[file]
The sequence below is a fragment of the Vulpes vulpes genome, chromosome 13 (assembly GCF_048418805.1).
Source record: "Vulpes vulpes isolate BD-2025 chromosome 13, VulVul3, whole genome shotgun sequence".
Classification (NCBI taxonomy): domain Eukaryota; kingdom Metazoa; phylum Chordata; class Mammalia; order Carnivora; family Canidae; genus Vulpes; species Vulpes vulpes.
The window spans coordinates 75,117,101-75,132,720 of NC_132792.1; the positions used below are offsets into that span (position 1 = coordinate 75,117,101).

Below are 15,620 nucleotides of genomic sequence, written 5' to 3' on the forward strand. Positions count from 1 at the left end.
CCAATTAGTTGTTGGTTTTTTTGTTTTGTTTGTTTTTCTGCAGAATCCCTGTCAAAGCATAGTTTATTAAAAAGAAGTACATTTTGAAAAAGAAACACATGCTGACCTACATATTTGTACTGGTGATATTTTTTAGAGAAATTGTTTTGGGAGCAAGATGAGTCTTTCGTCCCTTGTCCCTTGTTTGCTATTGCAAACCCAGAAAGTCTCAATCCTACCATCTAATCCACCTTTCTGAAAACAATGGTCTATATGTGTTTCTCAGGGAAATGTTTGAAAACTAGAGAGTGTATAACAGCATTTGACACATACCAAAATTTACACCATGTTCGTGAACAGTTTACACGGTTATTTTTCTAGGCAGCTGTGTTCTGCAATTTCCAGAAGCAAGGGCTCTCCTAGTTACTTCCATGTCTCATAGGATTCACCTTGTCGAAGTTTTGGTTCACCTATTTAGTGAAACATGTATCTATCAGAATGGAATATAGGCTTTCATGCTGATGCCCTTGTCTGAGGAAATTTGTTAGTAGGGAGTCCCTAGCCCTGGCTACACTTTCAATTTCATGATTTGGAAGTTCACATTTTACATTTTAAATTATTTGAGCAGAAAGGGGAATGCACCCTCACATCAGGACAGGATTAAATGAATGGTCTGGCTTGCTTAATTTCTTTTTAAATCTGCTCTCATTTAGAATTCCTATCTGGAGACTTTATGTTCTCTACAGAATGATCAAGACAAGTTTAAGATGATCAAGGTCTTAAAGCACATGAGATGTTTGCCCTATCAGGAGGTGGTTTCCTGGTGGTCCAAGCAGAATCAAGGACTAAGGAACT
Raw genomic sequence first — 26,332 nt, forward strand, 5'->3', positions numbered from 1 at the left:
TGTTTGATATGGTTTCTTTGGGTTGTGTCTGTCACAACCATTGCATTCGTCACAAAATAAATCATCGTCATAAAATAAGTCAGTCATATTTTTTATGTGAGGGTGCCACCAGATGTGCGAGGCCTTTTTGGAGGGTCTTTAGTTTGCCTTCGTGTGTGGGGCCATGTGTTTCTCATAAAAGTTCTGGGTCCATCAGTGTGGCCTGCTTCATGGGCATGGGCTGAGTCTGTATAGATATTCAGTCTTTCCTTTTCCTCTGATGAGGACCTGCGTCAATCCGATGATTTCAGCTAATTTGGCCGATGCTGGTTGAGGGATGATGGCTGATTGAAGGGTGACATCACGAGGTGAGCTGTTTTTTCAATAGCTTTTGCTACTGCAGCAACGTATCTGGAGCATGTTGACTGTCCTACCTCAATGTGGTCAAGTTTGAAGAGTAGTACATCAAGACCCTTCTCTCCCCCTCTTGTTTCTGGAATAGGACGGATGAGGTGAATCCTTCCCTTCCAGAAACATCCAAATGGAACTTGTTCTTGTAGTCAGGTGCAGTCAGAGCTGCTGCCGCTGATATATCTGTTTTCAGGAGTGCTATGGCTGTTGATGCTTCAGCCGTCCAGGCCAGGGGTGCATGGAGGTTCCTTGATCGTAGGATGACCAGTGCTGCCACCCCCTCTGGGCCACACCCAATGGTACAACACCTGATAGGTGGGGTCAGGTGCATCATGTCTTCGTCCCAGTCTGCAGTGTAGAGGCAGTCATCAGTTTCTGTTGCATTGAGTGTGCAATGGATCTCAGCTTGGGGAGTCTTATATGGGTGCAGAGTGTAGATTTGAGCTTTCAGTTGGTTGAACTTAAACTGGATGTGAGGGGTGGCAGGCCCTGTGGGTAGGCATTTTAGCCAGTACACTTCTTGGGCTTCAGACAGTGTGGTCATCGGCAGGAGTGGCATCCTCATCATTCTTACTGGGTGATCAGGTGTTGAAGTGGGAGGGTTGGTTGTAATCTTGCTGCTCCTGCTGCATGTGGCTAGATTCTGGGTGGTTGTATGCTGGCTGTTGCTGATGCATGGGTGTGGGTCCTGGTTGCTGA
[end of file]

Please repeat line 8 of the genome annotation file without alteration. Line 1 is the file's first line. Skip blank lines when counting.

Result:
TGTTTGATATGGTTTCTTTGGGTTGTGTCTGTCACAACCATTGCATTCGTCACAAAATAAATCATCGTCATAAAATAAGTCAGTCATATTTTTTATGTGAGGGTGCCACCAGATGTGCGAGGCCTTTTTGGAGGGTCTTTAGTTTGCCTTCGTGTGTGGGGCCATGTGTTTCTCATAAAAGTTCTGGGTCCATCAGTGTGGCCTGCTTCATGGGCATGGGCTGAGTCTGTATAGATATTCAGTCTTTCCTTTTCCTCTGATGAGGACCTGCGTCAATCCGATGATTTCAGCTAATTTGGCCGATGCTGGTTGAGGGATGATGGCTGATTGAAGGGTGACATCACGAGGTGAGCTGTTTTTTCAATAGCTTTTGCTACTGCAGCAACGTATCTGGAGCATGTTGACTGTCCTACCTCAATGTGGTCAAGTTTGAAGAGTAGTACATCAAGACCCTTCTCTCCCCCTCTTGTTTCTGGAATAGGACGGATGAGGTGAATCCTTCCCTTCCAGAAACATCCAAATGGAACTTGTTCTTGTAGTCAGGTGCAGTCAGAGCTGCTGCCGCTGATATATCTGTTTTCAGGAGTGCTATGGCTGTTGATGCTTCAGCCGTCCAGGCCAGGGGTGCATGGAGGTTCCTTGATCGTAGGATGACCAGTGCTGCCACCCCCTCTGGGCCACACCCAATGGTACAACACCTGATAGGTGGGGTCAGGTGCATCATGTCTTCGTCCCAGTCTGCAGTGTAGAGGCAGTCATCAGTTTCTGTTGCATTGAGTGTGCAATGGATCTCAGCTTGGGGAGTCTTATATGGGTGCAGAGTGTAGATTTGAGCTTTCAGTTGGTTGAACTTAAACTGGATGTGAGGGGTGGCAGGCCCTGTGGGTAGGCATTTTAGCCAGTACACTTCTTGGGCTTCAGACAGTGTGGTCATCGGCAGGAGTGGCATCCTCATCATTCTTACTGGGTGATCAGGTGTTGAAGTGGGAGGGTTGGTTGTAATCTTGCTGCTCCTGCTGCATGTGGCTAGATTCTGGGTGGTTGTATGCTGGCTGTTGCTGATGCATGGGTGTGGGTCCTGGTTGCTGA